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Carter designed one of the 'Black Panther' headpieces from a Pier 1 placemat

A Blank Panther's headpiece crafted by Carter. 

SOURCE: Hollywood Reporter

As determined Carter was to make the Maasai warrior’s headpiece, she found the opportunity to use it for the Warrior Falls scene since Ryan was against the elders possessing the headpiece in the film. Also since Carter was running out of time to make the bead, she went to pier 1 and got a placemat to cut a hole, something which was super hard to do so. Carter painted the whole thing after her craftsperson did the featherwork.

Carter shaved 150 South African Basotho blankets for Blank Panthers

Daniel Kaluuya as W'Kabi in a Basotho blanket for Black Panther.
SOURCE: The Geek Twins

After getting the 150 Basotho blankets from South Africa for the crew to have their 'moment of reveal' by covering their weaponry before they go to the battle, Carter reveals the blankets which were tested for the screen by Marvel were shaved by her assistants and that it took them hours to get it done.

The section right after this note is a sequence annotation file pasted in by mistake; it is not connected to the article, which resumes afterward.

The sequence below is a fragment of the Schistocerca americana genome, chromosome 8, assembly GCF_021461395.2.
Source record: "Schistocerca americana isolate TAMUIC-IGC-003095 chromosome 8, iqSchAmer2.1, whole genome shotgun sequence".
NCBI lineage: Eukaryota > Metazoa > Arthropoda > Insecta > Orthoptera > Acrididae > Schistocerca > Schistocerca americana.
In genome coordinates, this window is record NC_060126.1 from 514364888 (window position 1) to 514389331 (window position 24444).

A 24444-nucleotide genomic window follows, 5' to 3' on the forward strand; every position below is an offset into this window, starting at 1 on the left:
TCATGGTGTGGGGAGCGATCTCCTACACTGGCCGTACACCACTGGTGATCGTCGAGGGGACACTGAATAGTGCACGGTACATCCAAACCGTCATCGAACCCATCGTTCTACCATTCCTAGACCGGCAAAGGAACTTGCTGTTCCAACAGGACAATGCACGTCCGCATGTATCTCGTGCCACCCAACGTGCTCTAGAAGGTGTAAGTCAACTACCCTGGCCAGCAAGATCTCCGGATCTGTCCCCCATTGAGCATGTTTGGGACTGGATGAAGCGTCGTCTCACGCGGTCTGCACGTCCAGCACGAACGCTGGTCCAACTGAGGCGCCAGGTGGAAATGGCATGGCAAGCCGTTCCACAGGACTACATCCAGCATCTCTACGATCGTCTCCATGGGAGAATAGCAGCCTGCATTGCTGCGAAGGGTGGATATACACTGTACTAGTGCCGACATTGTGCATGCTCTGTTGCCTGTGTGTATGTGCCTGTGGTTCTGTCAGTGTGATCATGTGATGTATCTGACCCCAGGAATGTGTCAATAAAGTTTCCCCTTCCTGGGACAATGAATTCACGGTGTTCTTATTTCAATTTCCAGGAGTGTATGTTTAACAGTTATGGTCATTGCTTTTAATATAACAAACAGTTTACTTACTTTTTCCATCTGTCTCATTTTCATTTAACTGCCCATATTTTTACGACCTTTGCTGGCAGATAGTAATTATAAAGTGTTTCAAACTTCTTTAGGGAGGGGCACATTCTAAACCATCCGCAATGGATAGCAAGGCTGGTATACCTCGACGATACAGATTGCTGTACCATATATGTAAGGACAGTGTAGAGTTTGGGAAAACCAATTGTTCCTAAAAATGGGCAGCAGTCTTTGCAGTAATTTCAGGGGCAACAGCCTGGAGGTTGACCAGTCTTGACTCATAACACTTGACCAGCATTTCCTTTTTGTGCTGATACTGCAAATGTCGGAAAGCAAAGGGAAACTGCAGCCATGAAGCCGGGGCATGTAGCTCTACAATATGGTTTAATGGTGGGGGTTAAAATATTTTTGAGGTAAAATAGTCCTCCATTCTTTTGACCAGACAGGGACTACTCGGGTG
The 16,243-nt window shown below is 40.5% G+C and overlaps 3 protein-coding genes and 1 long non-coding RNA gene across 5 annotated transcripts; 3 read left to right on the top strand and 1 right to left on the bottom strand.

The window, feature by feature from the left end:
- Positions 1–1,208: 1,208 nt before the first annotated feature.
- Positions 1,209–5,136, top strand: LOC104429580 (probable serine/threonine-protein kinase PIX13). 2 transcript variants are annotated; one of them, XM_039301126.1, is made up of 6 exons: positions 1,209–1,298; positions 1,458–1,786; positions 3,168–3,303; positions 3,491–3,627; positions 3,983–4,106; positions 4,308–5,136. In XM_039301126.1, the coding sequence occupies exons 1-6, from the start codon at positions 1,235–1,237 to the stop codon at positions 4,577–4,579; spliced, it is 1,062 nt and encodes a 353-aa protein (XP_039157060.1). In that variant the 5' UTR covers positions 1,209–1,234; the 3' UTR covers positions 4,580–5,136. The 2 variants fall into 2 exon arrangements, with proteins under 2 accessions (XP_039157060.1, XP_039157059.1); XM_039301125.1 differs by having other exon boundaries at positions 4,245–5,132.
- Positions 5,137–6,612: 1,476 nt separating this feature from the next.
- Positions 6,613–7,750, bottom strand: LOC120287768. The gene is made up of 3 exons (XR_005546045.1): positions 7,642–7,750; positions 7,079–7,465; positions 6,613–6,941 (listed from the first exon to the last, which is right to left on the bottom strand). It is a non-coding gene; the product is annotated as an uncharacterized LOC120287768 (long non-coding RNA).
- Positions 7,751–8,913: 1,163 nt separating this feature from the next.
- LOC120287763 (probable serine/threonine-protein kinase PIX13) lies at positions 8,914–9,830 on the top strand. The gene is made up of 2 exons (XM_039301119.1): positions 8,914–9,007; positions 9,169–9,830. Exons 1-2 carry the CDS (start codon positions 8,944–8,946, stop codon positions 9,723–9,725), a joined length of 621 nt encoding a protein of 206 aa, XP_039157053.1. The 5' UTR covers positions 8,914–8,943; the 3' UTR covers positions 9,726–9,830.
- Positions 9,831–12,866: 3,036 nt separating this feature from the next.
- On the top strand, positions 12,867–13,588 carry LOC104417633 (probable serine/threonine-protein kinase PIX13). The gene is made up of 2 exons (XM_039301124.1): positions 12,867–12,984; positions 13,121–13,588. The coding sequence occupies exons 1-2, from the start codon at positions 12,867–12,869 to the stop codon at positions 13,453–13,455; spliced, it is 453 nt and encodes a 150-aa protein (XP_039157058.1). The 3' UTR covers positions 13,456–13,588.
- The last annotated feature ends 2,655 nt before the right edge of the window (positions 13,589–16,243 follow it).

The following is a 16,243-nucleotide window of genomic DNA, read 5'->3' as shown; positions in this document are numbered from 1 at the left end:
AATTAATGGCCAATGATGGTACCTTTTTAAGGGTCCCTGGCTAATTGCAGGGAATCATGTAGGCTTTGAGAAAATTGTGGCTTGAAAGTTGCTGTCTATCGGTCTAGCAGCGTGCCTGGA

Carter's secrets to preventing the superheroes pants from being ripped

Chadwick Boseman as Black Panther.
SOURCE: Variety

Despite having made the muscle suits from silver Vibranium, and costumes that bled golds, it was embarrassing to Carter how the superheroes suits were ultimately thin and that every time the actors did a kick, they would blow their pants. The designer then came up with the idea to make the stuntmen's versions of the costume thicker with gussets with the help of a staff member from the Boston Ballet.

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Ruth E. Carter grew up with seven siblings and originally studied special education

Ruth E. Carter pictured with her mother.  

SOURCE: Ruth E. Carter Instagram
Born and raised by a single mother in Springfield, Mass, Carter is the youngest among her eight siblings (two sisters and five brothers). It was her brother Robert Carter who inspired her to give her hands in sketching.

Carter wanted to learn sign language for the deaf for theatres and attended the Hampton University in Virginia where she pursued a special major in Education but later switched her major to theatre and earned a degree in Bachelor of Arts. It was only then when she realized she "wanted to present her illustrations and have a team of people build them” whilst doing an internship for the Santa Fe Opera in New Mexico.

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Meanwhile, Carter is currently worked up for Craig Brewer's upcoming film, 'Coming to America 2'. The movie stars Eddie Murphy and Arsenio Hall and releases next year.